In terms of being affected by gameplay, it works roughly like this:

  • Landing a good stroke, with little deviation, will increase your confidence
  • Landing in a lucky position will increase your confidence
  • Slicing/Hooking your shot will decrease your confidence
  • Landing in the wrong place will decrease your confidence

Other “passive” factors can also affect confidence, such as rivals playing badly/godly, external life events, divine inspiration…

And the increase/reduction isn’t on a simple scale. There are diminishing returns for increasing confidence depending on your current confidence level; there are also increasing returns for decreasing confidence depending on your current confidence level. Overconfidence and hit the bunker on an easy shot? Your confidence will shoot down. Unsure and hit a successful shot? Your confidence will increase well, as you played exactly the way you wanted. If it was a lucky shot, your confidence could remain the same or even diminish, as you wouldn’t believe it would happen again.

Mood

Mood is the overall happiness of the golfer as he’s visiting your course and playing the golf.

It can be affected by quality of play, by the environment, by special events, and mainly by the fulfillment of the golfer’s needs.

In Boss Golf, however, each golfer’s mood over the day is like a tiny “Hero’s Journey“. It isn’t important just to have a “good” experience on the course: golfers want a meaningful experience. And they each have their own idea of what their meaningful experience is, affected by their own personality traits and whatnot.

Basically, over the course of the day, each golfer has their mood map built. This is done by taking snapshots of the golfer’s mood every ingame half hour or so, and whenever a special event happens. This little mood map is available for the player to look at on the character’s panel in the form of a nifty graph. This graph will also show the “ideal” values that this golfer has for his meaningful experience.

So at the end of the day, the golfer mood map is compared to his threshold for a meaningful experience, and a rating is assigned to it, ranging from F to S. (S being Super Meaningful) (This is a good thing). Good ratings means satisfied golfers; satisfied golfers mean $$$!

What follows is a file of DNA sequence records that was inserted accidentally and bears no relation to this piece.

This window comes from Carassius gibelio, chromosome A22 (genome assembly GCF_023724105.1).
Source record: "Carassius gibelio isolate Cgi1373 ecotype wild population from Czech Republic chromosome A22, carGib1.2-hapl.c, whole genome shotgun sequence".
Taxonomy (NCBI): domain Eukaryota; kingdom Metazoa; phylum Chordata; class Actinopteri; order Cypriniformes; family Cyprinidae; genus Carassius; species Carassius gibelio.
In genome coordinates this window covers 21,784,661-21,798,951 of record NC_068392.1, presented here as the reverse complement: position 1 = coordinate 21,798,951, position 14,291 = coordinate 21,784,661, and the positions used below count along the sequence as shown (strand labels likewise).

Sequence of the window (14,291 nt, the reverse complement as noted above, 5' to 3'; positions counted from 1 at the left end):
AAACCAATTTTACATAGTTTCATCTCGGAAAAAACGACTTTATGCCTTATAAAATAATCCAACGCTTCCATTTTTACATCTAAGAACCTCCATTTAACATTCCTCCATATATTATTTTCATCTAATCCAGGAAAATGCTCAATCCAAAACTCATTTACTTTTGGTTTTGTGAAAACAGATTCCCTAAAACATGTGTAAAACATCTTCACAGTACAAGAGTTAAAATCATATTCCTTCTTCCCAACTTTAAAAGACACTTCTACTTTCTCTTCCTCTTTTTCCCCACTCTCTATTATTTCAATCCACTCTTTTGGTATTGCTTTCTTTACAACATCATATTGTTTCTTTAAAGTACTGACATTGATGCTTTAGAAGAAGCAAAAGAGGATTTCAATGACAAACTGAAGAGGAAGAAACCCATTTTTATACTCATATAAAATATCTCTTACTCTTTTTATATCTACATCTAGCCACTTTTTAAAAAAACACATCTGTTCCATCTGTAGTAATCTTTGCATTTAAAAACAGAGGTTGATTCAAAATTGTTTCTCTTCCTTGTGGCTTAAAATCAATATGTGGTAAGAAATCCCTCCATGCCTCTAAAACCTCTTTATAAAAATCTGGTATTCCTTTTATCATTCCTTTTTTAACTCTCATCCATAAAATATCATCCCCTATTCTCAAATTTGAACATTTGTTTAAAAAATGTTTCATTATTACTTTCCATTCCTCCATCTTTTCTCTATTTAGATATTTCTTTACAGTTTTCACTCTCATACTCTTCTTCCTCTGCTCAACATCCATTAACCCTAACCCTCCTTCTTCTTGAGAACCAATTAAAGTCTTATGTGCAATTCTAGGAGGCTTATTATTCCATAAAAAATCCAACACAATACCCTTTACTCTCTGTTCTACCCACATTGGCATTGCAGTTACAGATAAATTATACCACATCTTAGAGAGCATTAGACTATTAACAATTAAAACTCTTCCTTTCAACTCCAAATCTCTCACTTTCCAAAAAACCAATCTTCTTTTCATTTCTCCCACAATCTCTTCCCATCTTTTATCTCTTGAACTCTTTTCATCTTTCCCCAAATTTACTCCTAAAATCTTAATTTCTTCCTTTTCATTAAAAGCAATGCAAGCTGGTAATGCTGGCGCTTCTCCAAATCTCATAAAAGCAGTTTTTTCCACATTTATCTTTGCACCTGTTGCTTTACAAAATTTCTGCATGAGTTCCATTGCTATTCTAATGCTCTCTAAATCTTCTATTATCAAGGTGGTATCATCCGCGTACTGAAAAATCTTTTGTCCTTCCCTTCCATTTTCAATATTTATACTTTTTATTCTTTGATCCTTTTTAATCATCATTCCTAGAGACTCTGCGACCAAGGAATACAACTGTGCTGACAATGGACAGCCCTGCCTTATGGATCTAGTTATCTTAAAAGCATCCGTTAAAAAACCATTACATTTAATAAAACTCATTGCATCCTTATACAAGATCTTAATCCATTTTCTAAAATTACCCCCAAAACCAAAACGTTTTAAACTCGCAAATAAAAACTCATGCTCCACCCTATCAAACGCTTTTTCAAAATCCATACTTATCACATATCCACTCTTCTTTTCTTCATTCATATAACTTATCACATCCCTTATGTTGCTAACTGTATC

This microgameloop will revolve around hitting as many of those beats as possible for the highest number of golfers. The more meaningful experiences your golfers have, the more likely they are to become members, make donations, spread the popularity of your course. Of course, you can’t please them all, so you’ll have to be careful when you build your golf course experience.

Need

Needs are the most basic and simplest feature to explain. These are the basic requirements that the golfer has to be an actual functioning boss person walking around your golf course. It is divided into 5 categories:

  • Social: contact with other golfers, with your character, with staff.
  • Food: golf is a sport, and practicing sports requires energy, and food gives you that. Can also poison you, though!
  • Drink: keeping hydrated is important, and the proper drink can give you an edge. Or take the edge off.
  • Energy: golfers are people too! And energy is required for performing actions. If your golf course is large, you’ll want to have carts available to help save some energy. If your golf course is small, you may want other activities so that the golfers can expend their energy.